Ravens Edge Has Offered ‘Very Little Pass-Rush Impact’ in Preseason: Report

David Ojabo

Getty A young edge-rusher for the Baltimore Ravens hasn't made much of an impact during preseason.

Getting consistent pressure from young edge-rushers will define the Baltimore Ravens’ defense during the 2023 NFL season. Unfortunately, second-year pro David Ojabo has been struggling to make an impact during preseason, according to Jeff Zrebiec of The Athletic.

Zrebiec posted the tweet after the Ravens lost 29-28 to the Washington Commanders in Week 2, a game during which Ojabo and rookie Tavius Robinson offered “very little pass-rush impact.”

Ojabo’s struggles are a bigger concern than Robinson’s growing pains since the former is expected to start on the edge. The Ravens are anticipating a bookend tandem of Ojabo and Odafe Oweh to lead the pass rush.

It’s a reasonable expectation for two players who represent a significant investment of premium draft capital in recent years. The Ravens selected Oweh 31st overall in 2021, before using a second-round pick to take Ojabo a year ago, despite the player tearing his Achilles at Michigan’s pro day.

Ojabo’s injury cost him almost all of his rookie season, but he still flashed the potential to put heat on the pocket late in the year. If he can’t build on that potential, the Ravens will become heavily reliant on veteran Jadeveon Clowney, who signed a one-year deal on Friday, August 18.

Ravens Need More From Second-Year Pro

The Ravens looked as though they got a steal when Ojabo was still on the board with the 45th pick in last year’s draft. After all, he’d showcased the ability to dominate during his collegiate career, logging 11 sacks in 2021.

Moving to Baltimore was a natural fit because Ojabo would play again for defensive coordinator Mike Macdonald. The latter also called the plays for the Wolverines and helped Ojabo lead the Big 10 in pass-rush win rate inside the red zone, per Pro Football Focus College.

Numbers like these are what the Ravens are counting on from Ojabo. Those are also the type of statistics the player’s targeted when he told ESPN’s Jamison Hensley back in May, “I honestly feel better. I swear, I feel better. I feel more explosive. I’m ready to put on a show.”

A certain amount of transition can be expected from a pass-rusher who is essentially still a rookie, but the Ravens can’t afford to wait long for Ojabo to be ready to lead the charge. Fortunately, Clowney’s presence should mean they don’t have to wait.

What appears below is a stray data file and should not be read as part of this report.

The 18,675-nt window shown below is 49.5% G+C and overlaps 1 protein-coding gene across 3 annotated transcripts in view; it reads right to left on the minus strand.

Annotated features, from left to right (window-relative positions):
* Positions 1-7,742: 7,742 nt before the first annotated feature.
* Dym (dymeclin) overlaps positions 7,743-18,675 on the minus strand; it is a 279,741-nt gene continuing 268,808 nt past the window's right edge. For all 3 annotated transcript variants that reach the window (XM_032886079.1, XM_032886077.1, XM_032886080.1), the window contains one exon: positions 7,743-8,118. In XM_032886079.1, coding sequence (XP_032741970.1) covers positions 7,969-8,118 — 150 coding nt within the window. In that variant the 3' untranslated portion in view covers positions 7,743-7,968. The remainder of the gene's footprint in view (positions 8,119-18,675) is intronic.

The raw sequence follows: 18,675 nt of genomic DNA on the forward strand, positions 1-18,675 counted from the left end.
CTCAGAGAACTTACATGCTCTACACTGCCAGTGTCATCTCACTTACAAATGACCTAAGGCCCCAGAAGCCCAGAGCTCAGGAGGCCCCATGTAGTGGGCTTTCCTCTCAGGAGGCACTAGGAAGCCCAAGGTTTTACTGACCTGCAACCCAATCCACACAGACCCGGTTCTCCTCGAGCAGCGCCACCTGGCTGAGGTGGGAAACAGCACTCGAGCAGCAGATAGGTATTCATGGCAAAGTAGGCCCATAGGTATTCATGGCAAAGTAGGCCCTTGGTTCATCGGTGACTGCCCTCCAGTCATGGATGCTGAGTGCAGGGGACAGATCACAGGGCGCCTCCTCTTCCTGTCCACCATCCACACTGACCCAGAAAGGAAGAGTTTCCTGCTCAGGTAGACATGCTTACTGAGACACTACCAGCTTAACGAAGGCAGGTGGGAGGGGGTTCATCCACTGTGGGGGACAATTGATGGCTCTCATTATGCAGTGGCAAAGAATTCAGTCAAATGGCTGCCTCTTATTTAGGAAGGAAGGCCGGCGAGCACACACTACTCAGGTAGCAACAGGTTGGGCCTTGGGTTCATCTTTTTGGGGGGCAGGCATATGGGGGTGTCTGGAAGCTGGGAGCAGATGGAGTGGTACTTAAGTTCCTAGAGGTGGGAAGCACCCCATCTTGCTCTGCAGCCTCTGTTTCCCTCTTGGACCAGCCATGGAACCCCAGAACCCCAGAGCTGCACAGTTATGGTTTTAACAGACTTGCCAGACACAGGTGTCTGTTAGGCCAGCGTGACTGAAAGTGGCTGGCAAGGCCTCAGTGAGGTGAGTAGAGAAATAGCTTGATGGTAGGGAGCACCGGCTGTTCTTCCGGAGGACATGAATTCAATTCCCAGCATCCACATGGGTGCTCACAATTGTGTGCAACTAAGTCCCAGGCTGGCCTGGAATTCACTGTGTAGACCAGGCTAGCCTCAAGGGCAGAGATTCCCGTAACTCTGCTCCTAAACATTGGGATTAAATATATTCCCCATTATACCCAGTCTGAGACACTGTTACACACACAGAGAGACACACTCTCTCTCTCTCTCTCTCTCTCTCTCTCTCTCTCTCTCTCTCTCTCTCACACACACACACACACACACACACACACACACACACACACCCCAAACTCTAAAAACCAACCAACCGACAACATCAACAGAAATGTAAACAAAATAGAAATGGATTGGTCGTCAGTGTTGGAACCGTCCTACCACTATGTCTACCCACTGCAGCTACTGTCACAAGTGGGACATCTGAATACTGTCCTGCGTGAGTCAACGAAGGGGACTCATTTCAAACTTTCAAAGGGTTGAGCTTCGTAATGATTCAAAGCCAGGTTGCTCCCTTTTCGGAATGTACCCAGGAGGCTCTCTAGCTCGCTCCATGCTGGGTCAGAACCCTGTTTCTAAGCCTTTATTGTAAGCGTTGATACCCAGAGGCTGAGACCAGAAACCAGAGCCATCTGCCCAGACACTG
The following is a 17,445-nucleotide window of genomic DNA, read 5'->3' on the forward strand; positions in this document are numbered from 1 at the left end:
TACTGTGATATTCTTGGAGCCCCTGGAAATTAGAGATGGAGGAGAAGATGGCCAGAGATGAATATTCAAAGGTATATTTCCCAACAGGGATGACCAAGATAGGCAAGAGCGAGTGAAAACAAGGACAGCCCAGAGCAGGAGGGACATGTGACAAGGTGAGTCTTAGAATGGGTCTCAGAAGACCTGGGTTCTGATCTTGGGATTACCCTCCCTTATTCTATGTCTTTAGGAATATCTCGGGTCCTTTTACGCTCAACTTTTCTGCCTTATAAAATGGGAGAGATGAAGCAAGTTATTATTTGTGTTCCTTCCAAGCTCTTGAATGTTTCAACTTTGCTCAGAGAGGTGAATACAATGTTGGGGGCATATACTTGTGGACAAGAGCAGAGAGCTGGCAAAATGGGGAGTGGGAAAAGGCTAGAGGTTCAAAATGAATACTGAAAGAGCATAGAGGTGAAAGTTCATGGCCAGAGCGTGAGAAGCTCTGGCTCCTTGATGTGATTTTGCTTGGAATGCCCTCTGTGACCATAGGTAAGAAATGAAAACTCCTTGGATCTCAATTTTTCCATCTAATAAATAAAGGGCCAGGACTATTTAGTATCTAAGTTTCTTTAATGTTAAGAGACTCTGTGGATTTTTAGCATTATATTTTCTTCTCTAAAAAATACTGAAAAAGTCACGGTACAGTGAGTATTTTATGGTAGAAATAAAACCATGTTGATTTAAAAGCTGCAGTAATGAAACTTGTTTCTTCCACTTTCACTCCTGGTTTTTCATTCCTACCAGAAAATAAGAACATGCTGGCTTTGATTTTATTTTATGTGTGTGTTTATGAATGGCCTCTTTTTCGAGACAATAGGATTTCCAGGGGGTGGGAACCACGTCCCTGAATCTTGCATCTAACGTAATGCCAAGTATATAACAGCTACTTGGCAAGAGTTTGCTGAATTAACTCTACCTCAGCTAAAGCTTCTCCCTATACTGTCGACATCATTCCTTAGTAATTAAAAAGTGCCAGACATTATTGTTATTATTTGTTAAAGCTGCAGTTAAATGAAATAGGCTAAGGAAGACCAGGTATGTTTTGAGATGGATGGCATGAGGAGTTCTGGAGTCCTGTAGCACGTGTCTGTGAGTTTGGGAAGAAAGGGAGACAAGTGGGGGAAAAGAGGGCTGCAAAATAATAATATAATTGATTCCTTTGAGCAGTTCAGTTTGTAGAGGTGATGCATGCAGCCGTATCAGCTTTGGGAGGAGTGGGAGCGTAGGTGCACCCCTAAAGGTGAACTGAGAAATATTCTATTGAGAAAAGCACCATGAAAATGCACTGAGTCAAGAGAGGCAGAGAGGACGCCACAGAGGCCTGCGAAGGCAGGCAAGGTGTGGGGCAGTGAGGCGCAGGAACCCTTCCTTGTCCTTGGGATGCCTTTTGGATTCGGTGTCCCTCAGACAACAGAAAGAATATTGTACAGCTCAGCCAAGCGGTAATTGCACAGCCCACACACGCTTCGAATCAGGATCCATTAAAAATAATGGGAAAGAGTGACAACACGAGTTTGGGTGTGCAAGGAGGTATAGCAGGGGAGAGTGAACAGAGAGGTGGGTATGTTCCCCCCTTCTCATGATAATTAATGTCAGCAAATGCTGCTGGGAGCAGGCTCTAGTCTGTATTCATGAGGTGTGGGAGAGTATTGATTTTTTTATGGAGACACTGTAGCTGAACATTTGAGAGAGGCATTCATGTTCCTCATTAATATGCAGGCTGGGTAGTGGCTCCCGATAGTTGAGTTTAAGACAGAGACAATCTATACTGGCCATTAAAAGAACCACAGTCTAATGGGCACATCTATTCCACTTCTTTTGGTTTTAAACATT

Veteran Needs to Lead Pass Rush

Head coach John Harbaugh said Clowney’s arrival won’t impact Ojabo’s role, but it’s hard to believe things will stay that way if the latter continues to struggle. The problem is leading a pass rush hasn’t exactly been Clowney’s forte.

He’s never logged double-digit sacks in a single season since entering the pros as the first overall pick of the 2014 NFL draft. His best seasons saw him record 9.5 sacks with the Houston Texans in 2017 and register nine more quarterback takedowns with the Cleveland Browns in 2021.

There are reasons to believe Clowney can be more productive in a Ravens uniform. Reasons like the 30-year-old working again with “Ravens assistant head coach Anthony Weaver, who was with Clowney in Houston,” per ESPN’s Jeremy Fowler.

Clowney’s versatility will also appeal to a creative play-caller like Macdonald. As Jonas Shaffer of The Baltimore Banner detailed, Clowney is destructive whenever he’s allowed to rush inside.

Combining Clowney with Ojabo and Oweh in sophisticated blitz packages is the best way for Macdonald to manufacture greater pressure. More aggressive scheming is a must after the Ravens declined to retain Jason Pierre-Paul and last season’s team sack leader Justin Houston in free agency.

Ideally though, Macdonald will want his unit to be able to rush just four and still crush the pass pocket on occasion. That won’t happen unless Ojabo and Oweh step up.

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